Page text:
Groups receive city grant funds

ENCINITAS — City Council made few changes in the staff recommendations as it unanimously appropriated funds for the city of Encinitas and Mizel Family Foundation Community Grant Program on July 13.
However, only three council members voted to allocate funds as Councilwoman Kristin Gaspar and Deputy Mayor Jerome Stocks both recused themselves from the proceedings due to existing relationships with some of the groups requesting money.
Gaspar told the audience she was using an “abundance of caution” in not participating in the allocation process because she has served on several of the boards represented seeking funds.
“I hold volunteer service dear to my heart, but it would not be advisable for me (to participate in the vote),” she said before leaving the room.
Stocks, who is an insurance broker to many of those who are in some way involved in the various organizations seeking grants from the city, said he felt compelled to recuse himself from the vote.
“I cannot vote on an issue where there is a party from whom I derive financial benefit,” he said.
Dody Crawford, an arts commissioner, served as chair of the evaluation panel along with four others representing the city’s five volunteer commissions. The city’s general fund contributed $64,000, with a matching grant from the Mizel Family Foundation.
The panel initially recommended the council allocate $121,000. A high number of organizations sought funding this year according to arts administrator Jim Gilliam.
“We had 51 groups apply,” he told the council, although that number is down from a record-setting 59 in 2009. Of the 51 groups, 22 civic and 19 arts groups participated, but not all of them received high enough marks to receive funding to the dismay of some council members.
Councilwoman Maggie Houlihan said her recommendations to change the methodology of scoring applicants from last year were ignored. She specifically called out the San Dieguito Heritage Museum and the Encinitas Friends of the Library. Both groups are heavily subsidized by the city she said. For instance, the museum only pays $1 to rent prime city-owned property on Quail Gardens Drive.
“I don’t appreciate being put in this position,” Houlihan said. “There are no other groups that get those kinds of subsidies.”
“I can’t remember what I had for breakfast this morning,” Mayor Jim Bond said, referring to Houlihan’s recommendations to change the system last year. He suggested the discussion be put on a future agenda.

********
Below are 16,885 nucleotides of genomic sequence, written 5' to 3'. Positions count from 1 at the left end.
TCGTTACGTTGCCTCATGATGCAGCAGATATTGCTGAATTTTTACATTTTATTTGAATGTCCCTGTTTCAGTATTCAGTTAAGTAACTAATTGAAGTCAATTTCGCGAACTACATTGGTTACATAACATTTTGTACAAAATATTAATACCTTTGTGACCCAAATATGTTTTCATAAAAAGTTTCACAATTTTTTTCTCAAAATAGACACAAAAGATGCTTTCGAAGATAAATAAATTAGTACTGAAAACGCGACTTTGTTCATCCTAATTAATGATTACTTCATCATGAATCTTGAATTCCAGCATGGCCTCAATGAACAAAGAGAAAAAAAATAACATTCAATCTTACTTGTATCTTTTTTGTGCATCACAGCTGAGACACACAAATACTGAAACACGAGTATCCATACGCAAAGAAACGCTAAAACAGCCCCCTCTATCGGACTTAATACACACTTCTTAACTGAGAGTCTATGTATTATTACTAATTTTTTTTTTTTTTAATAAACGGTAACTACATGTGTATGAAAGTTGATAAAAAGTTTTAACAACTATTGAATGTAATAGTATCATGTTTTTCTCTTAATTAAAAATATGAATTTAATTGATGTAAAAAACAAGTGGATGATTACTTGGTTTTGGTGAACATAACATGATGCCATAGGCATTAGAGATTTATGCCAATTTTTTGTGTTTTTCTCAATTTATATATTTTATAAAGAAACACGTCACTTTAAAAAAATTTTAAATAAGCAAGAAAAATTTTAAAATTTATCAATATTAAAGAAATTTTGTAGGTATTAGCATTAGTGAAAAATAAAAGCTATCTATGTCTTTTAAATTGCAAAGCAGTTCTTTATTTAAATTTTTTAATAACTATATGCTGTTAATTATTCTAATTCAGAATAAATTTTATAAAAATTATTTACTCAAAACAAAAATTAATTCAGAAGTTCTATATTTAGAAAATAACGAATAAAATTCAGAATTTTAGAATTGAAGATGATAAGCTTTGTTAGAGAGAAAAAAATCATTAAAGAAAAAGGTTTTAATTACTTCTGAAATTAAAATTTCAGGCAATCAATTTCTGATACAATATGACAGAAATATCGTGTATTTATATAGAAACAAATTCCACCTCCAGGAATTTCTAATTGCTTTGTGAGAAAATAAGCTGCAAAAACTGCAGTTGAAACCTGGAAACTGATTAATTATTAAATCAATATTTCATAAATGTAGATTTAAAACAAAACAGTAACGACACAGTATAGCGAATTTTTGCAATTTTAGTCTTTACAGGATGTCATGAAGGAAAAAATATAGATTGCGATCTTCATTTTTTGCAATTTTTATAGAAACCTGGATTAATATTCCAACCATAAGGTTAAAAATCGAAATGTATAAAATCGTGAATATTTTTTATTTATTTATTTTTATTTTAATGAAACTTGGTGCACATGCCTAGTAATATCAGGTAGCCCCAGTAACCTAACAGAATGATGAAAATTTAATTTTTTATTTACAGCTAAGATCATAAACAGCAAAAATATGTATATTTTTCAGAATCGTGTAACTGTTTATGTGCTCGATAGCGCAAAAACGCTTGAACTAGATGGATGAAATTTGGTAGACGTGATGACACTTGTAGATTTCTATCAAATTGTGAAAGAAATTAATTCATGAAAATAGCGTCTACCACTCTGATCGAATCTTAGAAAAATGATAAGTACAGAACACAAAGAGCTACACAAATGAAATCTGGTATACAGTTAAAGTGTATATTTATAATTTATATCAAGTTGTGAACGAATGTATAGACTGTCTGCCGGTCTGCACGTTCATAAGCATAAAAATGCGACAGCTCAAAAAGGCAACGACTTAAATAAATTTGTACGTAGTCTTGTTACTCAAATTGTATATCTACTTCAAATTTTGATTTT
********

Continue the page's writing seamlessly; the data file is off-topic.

Several groups were present to ask the council to increase their funding grants. Wendy Morris of the Assistance League of San Dieguito asked that the group’s funds be increased from $4,000 to $5,000 in order to provide clothing for low-income elementary school children.
“We spend $70 per child,” she said.
Paula Kirpliani, from the Leucadia Town Council, said the panel’s decision not to fund any of the grant request for the recent Sumer Fun on the 101 event came as a surprise.
“There was absolutely no reason given as to why,” she said. “Just a number, it was very disappointing.” Kirpliani said even a modest grant of $500 would pay for three live bands.
Councilwoman Teresa Barth suggested the Encinitas Friends of the Library allocation of $3,000 to purchase DVDs be zeroed out. But Bond disagreed.
“We spent a lot of money on that library,” he said. “If we don’t support it this way then we’ll support it some other way.”
Each vote required a unanimous vote since only three council members were present. “I think Jim (Gilliam) and the group have done a good job of allocating it and I’m not for taking money away,” Bond said.
The council made modest adjustments to the allocation amounts of some organizations and managed to spend the entire grant amount.

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  1. Change is Needed says:

    If Mr. Bond can’t remember what he had for breakfast, maybe it’s time for him to step down from the Council and let someone else who can keep track of commitments and important issues take his place.

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